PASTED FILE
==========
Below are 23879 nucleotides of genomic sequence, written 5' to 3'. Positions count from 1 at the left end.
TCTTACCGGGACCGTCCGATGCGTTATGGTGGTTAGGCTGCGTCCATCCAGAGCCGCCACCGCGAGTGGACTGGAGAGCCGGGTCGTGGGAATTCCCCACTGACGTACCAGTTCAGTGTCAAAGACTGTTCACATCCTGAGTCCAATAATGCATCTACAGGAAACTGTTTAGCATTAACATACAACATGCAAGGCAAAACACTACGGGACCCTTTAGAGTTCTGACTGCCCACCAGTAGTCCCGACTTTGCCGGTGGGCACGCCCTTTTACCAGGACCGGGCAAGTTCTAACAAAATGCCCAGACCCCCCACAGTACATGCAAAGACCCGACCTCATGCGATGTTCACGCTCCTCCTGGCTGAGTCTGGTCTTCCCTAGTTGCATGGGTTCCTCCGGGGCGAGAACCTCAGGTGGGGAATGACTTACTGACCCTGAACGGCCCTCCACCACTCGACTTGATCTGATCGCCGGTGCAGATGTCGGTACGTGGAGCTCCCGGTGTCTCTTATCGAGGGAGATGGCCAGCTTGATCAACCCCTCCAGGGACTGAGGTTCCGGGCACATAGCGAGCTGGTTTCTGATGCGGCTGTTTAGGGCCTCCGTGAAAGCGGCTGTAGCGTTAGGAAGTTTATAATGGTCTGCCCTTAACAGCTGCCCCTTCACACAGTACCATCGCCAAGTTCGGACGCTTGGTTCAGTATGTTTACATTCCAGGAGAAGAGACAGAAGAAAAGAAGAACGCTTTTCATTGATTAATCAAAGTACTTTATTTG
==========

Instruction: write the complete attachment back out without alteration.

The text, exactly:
Below are 23879 nucleotides of genomic sequence, written 5' to 3'. Positions count from 1 at the left end.
TCTTACCGGGACCGTCCGATGCGTTATGGTGGTTAGGCTGCGTCCATCCAGAGCCGCCACCGCGAGTGGACTGGAGAGCCGGGTCGTGGGAATTCCCCACTGACGTACCAGTTCAGTGTCAAAGACTGTTCACATCCTGAGTCCAATAATGCATCTACAGGAAACTGTTTAGCATTAACATACAACATGCAAGGCAAAACACTACGGGACCCTTTAGAGTTCTGACTGCCCACCAGTAGTCCCGACTTTGCCGGTGGGCACGCCCTTTTACCAGGACCGGGCAAGTTCTAACAAAATGCCCAGACCCCCCACAGTACATGCAAAGACCCGACCTCATGCGATGTTCACGCTCCTCCTGGCTGAGTCTGGTCTTCCCTAGTTGCATGGGTTCCTCCGGGGCGAGAACCTCAGGTGGGGAATGACTTACTGACCCTGAACGGCCCTCCACCACTCGACTTGATCTGATCGCCGGTGCAGATGTCGGTACGTGGAGCTCCCGGTGTCTCTTATCGAGGGAGATGGCCAGCTTGATCAACCCCTCCAGGGACTGAGGTTCCGGGCACATAGCGAGCTGGTTTCTGATGCGGCTGTTTAGGGCCTCCGTGAAAGCGGCTGTAGCGTTAGGAAGTTTATAATGGTCTGCCCTTAACAGCTGCCCCTTCACACAGTACCATCGCCAAGTTCGGACGCTTGGTTCAGTATGTTTACATTCCAGGAGAAGAGACAGAAGAAAAGAAGAACGCTTTTCATTGATTAATCAAAGTACTTTATTTG